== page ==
Milhouse in reply to PaulM. | October 17, 2018 at 11:57 am

      It depends. When everyone is being robbed at one rate, and a favored few are robbed at a lower rate, that is effectively welfare because it puts them at an advantage.

      txvet2 in reply to PaulM. | October 17, 2018 at 12:11 pm

      Farm subsidies, for one, legislation to force public use of a product (ethanol, for instance) for another.

      The mother of all corporate welfare is the system of agricultural subsidies, which favors big corporate agriculture and the type of Republican donor who tries to foist the likes of Jeb Bush on us. There are also windmill subsidies and ethanol subsidies, although some of that takes the form of mandates rather than direct payments. And there is the Ex-Im bank that has long been a prominent piece of corporate welfare. Trump tried to rein in, but his conservative base didn’t have his back on that one.

      As to whether tax reductions should be counted as corporate welfare, it depends. The “narrowly targeted” tax breaks favored by Democrats should probably count as corporate welfare. Broad-based tax reductions should not.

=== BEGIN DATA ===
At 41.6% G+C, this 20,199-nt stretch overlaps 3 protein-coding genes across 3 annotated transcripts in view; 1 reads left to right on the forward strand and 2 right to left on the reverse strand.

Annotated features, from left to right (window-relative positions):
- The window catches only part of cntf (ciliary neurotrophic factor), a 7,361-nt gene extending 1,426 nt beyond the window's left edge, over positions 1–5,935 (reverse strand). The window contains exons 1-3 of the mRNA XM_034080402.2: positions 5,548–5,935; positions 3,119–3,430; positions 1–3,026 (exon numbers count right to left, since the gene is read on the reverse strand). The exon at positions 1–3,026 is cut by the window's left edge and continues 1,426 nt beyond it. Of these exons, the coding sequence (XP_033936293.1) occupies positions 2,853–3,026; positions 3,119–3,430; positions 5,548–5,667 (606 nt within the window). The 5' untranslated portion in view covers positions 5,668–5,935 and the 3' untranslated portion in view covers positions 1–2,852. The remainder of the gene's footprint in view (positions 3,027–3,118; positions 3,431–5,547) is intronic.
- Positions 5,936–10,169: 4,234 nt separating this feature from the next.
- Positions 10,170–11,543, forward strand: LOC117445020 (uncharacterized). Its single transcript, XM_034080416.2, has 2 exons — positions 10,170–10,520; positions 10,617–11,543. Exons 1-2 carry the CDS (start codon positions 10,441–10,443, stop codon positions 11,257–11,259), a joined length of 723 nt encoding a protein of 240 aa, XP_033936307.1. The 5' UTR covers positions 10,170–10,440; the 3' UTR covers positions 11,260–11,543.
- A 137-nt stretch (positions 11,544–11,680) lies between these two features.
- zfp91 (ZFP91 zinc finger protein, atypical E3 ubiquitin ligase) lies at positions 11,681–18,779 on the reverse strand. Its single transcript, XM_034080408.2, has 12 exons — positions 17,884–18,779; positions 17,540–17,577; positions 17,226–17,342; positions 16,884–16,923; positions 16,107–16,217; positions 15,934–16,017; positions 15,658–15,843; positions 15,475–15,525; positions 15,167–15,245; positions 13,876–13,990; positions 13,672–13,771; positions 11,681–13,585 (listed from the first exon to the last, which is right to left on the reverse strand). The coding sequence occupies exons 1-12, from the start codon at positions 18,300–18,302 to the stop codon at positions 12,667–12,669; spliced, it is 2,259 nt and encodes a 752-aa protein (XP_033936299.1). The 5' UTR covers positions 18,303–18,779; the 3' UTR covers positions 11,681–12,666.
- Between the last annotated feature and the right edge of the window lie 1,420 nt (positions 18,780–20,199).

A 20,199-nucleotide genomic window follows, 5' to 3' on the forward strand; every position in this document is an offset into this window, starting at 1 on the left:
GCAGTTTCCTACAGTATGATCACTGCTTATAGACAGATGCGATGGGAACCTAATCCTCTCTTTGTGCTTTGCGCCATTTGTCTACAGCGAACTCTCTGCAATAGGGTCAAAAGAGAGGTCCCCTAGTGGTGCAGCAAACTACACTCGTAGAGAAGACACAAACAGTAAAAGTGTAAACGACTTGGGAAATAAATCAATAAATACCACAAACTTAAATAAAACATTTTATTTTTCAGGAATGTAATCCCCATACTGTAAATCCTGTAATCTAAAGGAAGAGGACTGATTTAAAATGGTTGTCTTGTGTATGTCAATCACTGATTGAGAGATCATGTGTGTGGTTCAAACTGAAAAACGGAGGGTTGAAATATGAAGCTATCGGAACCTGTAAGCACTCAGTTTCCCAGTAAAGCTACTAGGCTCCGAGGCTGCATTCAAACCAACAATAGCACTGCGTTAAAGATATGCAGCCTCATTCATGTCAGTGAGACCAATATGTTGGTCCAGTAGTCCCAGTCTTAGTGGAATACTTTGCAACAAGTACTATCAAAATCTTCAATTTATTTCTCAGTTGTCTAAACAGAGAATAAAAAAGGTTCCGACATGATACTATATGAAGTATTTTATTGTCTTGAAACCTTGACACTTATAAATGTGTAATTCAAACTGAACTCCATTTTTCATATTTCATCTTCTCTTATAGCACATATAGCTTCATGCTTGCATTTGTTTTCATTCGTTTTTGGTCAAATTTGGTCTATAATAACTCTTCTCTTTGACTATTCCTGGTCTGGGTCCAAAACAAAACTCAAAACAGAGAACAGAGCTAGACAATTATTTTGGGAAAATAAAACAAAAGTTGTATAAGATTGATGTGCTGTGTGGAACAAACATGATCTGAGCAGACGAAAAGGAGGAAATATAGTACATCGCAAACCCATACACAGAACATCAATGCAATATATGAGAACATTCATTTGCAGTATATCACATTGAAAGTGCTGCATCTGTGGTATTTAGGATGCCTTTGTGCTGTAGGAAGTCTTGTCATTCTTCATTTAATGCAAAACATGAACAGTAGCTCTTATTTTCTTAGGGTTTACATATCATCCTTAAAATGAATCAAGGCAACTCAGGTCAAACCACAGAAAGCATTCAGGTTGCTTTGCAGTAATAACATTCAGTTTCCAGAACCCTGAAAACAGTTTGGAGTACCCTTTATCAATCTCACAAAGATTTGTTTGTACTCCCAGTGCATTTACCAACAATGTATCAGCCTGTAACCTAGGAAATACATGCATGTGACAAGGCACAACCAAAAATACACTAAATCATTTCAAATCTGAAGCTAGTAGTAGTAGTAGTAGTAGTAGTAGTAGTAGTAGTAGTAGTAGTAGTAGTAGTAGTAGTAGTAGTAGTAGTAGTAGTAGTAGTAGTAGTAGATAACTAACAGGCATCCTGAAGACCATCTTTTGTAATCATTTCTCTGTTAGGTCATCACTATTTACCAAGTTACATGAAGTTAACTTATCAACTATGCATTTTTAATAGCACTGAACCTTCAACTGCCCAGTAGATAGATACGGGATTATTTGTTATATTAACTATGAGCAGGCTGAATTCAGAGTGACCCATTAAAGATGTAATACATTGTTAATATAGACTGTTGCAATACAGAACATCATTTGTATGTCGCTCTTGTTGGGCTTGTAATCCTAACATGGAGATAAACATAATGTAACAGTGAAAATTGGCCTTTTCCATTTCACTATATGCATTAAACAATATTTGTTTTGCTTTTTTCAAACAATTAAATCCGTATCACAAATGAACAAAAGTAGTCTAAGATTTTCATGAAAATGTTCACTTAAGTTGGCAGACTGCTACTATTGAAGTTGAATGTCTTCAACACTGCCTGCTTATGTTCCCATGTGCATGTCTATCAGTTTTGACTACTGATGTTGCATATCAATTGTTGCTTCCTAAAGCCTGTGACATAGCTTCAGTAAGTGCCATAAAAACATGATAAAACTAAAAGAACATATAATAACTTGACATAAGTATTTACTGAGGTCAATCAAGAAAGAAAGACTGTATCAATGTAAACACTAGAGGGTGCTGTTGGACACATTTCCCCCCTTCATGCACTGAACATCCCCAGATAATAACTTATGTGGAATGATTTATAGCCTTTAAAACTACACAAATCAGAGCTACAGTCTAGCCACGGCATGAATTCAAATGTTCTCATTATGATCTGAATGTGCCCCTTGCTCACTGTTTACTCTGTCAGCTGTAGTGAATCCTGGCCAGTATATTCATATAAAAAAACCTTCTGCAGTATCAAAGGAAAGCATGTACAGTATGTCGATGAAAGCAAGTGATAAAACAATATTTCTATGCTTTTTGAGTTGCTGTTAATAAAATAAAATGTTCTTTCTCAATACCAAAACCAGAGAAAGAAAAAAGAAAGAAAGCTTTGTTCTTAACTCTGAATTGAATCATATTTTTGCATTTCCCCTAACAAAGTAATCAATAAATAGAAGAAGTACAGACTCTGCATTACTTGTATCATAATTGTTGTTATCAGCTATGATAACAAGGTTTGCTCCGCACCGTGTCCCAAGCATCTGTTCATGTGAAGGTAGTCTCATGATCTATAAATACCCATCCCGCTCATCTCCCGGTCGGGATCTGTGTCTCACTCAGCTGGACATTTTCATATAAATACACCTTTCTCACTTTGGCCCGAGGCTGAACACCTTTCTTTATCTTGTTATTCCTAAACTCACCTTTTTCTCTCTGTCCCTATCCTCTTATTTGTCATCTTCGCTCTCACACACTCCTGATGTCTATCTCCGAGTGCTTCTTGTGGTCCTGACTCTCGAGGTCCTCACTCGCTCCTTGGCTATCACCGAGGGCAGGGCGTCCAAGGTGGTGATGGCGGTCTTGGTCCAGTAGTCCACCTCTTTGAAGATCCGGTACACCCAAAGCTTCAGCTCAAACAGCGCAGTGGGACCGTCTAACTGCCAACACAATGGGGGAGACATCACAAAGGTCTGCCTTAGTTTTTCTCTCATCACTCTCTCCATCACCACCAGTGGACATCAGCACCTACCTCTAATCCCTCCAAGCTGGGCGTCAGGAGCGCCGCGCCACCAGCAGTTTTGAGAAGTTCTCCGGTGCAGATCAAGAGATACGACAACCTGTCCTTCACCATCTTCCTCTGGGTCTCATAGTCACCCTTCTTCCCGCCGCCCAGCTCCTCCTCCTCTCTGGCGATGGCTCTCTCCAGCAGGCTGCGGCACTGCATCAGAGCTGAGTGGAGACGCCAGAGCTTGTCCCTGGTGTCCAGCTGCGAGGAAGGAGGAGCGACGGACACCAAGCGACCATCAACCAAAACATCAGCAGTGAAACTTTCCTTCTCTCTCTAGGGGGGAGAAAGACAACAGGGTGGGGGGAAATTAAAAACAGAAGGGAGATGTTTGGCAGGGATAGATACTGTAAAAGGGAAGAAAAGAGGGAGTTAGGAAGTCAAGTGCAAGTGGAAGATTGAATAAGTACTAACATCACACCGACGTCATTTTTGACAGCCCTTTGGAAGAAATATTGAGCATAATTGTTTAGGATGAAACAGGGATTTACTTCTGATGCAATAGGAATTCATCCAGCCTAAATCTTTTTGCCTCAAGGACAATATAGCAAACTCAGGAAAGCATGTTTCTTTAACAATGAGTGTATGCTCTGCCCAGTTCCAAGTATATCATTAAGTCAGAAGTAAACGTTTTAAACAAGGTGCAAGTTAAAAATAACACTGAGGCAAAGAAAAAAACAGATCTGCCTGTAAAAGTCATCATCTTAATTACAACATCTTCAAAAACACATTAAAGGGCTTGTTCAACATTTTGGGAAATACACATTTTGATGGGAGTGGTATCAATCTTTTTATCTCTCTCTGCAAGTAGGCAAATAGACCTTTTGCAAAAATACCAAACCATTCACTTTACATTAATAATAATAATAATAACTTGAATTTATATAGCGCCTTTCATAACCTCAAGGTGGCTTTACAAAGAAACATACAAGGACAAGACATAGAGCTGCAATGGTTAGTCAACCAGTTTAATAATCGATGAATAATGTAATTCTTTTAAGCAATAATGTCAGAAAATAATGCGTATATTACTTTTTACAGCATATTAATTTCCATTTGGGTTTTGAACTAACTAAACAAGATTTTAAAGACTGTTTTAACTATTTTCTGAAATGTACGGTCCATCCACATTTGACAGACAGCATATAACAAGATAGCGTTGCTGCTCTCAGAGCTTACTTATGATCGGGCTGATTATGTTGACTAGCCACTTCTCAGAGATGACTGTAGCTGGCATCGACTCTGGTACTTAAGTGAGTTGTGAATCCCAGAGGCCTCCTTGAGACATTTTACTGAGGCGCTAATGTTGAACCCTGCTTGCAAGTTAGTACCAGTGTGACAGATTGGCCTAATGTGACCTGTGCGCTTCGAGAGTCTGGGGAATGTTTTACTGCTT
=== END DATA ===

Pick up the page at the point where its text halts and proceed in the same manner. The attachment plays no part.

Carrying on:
Would it not be fascinating to the citizens of our nation if all family members of Congress were forced to disclose their financial interests in entities that Congress “regulates”??

        What a hoot.

        And then Jefferson’s learned prophecies fulfilled.

McConnell sounds like he wants the GOP to lose the Midterm elections. If the Congress was forced eve in the Social Security and Medicare programs like the rest of us, he wouldn’t be calling them entitlements which there not. No Senator or Congressman would be talking about cutting them.

So the question that comes to mind:

If the 2018 midterm elections allow the GOP to keep majorities in both chambers, will they set up a process to address AND reduce the entitlement growth?

I can see this if DJT wins a second term. President Trump is willing to speak directly to Americans about issues so I’d think he can begin to lay the groundwork for a return to fiscal sanity. The next question then becomes: Will McConnell actually move forward with such a process and stop the fiscal boulder rolling down on the country?